The European Parliament has passed a nonbinding resolution calling for the reintroduction of visa requirements for American citizens, raising the stakes in a long-running battle over the United States’ refusal to grant visa-free access to citizens of five European Union countries.
In the vote on Thursday, European lawmakers played tit-for-tat in their dispute with the United States, demanding restrictions on American travelers unless the Trump administration lifts travel requirements for citizens of Bulgaria, Croatia, Cyprus, Poland and Romania.
“You’re talking about citizens from countries, like Poland, with a major diaspora” in the United States, Claude Moraes, the British lawmaker who leads the Committee on Civil Liberties, Justice and Home Affairs in the European Parliament, said in a telephone interview on Friday. “You’re really seeing frustration and anger, and without any timetable, this is becoming increasingly seen as second-class treatment.”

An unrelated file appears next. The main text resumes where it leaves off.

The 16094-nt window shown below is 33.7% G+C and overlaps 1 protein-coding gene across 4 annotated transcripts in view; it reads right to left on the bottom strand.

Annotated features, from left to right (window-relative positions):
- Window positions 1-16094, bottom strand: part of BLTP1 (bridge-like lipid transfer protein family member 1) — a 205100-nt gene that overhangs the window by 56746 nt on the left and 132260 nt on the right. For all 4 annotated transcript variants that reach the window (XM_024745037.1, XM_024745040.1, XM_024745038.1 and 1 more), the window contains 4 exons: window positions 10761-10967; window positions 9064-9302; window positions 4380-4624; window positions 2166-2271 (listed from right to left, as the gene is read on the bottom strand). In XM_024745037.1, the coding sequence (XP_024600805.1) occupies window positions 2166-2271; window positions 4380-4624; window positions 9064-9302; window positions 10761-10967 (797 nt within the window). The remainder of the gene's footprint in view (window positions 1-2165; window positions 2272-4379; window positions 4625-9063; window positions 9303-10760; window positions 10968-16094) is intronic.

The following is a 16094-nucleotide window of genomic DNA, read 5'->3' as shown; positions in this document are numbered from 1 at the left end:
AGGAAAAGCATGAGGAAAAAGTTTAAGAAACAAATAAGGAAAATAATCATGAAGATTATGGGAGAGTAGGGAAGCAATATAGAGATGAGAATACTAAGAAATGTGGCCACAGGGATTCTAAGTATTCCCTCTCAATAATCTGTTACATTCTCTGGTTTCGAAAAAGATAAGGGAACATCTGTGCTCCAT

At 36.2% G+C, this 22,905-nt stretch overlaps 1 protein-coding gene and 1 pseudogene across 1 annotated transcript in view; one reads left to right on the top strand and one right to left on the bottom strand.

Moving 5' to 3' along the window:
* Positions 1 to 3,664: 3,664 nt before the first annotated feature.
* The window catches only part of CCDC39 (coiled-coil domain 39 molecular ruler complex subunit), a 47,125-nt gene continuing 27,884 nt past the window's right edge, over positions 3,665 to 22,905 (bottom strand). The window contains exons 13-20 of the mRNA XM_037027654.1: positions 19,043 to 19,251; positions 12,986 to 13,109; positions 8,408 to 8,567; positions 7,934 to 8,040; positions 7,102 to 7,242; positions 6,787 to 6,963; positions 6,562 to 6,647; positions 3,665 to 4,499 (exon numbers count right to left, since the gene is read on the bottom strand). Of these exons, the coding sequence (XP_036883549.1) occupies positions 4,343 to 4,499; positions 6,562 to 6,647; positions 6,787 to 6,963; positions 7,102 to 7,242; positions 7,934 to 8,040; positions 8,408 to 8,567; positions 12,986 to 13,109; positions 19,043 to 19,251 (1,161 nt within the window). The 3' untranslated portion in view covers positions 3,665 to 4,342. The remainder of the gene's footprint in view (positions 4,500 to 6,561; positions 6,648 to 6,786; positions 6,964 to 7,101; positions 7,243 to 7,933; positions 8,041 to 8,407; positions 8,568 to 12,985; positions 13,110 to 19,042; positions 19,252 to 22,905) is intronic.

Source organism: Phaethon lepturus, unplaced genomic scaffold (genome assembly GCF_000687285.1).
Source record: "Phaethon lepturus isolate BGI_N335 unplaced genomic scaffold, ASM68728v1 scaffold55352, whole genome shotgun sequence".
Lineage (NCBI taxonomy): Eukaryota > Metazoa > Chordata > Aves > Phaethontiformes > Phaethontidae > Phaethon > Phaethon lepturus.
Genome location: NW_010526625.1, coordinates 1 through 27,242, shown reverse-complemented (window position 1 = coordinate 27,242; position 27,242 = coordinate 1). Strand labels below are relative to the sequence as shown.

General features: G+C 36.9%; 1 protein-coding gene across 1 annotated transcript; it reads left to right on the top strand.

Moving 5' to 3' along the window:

The resolution, while nonbinding, was an important political signal, and it increases pressure on the European Commission, the bloc’s executive body, to confront the new administration in Washington, even though it may prove to be as intransigent on the matter as the Obama administration, if not more.